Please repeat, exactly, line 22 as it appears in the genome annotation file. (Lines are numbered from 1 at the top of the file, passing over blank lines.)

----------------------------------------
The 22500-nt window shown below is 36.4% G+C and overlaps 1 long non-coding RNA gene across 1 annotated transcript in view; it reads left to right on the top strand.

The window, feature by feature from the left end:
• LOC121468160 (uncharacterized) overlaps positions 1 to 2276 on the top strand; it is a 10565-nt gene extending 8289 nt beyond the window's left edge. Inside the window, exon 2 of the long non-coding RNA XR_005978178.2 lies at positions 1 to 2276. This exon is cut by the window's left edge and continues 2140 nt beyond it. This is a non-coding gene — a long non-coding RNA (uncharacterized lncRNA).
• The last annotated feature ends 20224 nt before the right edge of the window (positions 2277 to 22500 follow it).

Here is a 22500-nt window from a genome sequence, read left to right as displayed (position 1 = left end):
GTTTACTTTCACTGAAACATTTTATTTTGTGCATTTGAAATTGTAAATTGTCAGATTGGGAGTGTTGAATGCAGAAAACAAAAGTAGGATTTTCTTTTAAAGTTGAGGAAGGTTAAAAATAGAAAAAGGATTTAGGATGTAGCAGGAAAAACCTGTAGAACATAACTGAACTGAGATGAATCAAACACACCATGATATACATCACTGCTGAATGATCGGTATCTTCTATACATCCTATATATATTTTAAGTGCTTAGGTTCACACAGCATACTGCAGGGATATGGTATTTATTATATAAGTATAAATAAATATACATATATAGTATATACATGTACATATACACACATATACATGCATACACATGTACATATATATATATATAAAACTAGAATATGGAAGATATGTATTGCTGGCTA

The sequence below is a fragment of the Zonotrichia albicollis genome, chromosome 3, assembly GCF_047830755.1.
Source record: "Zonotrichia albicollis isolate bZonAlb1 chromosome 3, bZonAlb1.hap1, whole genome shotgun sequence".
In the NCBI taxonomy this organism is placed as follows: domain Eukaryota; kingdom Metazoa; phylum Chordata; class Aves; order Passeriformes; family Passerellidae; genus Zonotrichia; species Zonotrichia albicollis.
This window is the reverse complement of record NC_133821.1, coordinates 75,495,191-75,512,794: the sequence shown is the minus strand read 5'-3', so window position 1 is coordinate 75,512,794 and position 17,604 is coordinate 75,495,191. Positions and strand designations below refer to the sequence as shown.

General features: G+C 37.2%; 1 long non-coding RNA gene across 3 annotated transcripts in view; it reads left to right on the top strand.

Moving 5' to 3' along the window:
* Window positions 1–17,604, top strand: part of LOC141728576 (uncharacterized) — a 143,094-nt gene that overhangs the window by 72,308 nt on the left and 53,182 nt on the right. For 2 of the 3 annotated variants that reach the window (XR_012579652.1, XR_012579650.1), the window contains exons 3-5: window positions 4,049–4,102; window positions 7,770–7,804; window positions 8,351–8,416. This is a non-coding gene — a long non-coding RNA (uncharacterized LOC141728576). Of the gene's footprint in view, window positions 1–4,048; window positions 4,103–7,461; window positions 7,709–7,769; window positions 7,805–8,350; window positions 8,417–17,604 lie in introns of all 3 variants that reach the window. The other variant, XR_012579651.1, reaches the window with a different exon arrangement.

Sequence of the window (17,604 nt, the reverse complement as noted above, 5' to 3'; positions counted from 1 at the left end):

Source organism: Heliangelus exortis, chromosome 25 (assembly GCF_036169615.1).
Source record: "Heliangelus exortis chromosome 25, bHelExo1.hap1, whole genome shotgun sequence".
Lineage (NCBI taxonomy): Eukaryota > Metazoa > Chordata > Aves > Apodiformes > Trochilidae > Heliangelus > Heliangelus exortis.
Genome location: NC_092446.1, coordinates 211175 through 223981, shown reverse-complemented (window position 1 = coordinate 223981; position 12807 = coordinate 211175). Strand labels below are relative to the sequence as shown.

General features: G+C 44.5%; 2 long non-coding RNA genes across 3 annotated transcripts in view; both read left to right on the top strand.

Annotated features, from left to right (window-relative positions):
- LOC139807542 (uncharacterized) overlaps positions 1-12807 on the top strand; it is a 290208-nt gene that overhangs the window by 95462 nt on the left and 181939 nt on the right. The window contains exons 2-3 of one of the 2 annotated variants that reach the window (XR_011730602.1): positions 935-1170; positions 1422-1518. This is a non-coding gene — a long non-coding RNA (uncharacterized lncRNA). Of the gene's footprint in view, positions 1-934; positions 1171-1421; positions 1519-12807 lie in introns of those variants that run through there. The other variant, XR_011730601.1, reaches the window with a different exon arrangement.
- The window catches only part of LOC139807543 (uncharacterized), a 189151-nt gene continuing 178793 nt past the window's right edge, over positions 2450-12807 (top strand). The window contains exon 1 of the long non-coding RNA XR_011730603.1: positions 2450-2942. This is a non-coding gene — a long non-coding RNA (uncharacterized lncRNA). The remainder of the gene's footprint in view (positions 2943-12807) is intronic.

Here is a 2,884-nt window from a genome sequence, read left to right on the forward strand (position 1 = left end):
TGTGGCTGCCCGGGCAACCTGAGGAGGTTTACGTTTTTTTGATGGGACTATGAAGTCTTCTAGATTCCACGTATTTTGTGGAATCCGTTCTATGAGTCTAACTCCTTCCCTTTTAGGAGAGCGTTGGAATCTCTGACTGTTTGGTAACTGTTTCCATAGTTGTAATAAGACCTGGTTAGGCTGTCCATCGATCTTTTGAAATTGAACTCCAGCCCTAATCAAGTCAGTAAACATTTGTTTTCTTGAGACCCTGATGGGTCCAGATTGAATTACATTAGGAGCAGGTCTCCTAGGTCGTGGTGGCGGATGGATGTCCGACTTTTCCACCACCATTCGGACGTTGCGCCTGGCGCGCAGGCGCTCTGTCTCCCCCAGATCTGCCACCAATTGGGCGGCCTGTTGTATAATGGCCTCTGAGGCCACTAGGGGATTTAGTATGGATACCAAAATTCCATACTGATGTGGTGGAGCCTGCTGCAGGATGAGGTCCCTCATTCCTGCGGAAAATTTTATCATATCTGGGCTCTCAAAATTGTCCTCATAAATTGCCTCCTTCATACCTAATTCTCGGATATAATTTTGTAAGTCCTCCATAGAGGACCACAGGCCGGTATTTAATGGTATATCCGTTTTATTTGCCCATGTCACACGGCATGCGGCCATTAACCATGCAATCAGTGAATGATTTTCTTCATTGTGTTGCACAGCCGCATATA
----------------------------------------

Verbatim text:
- The window catches only part of LOC139807543 (uncharacterized), a 189151-nt gene continuing 178793 nt past the window's right edge, over positions 2450-12807 (top strand). The window contains exon 1 of the long non-coding RNA XR_011730603.1: positions 2450-2942. This is a non-coding gene — a long non-coding RNA (uncharacterized lncRNA). The remainder of the gene's footprint in view (positions 2943-12807) is intronic.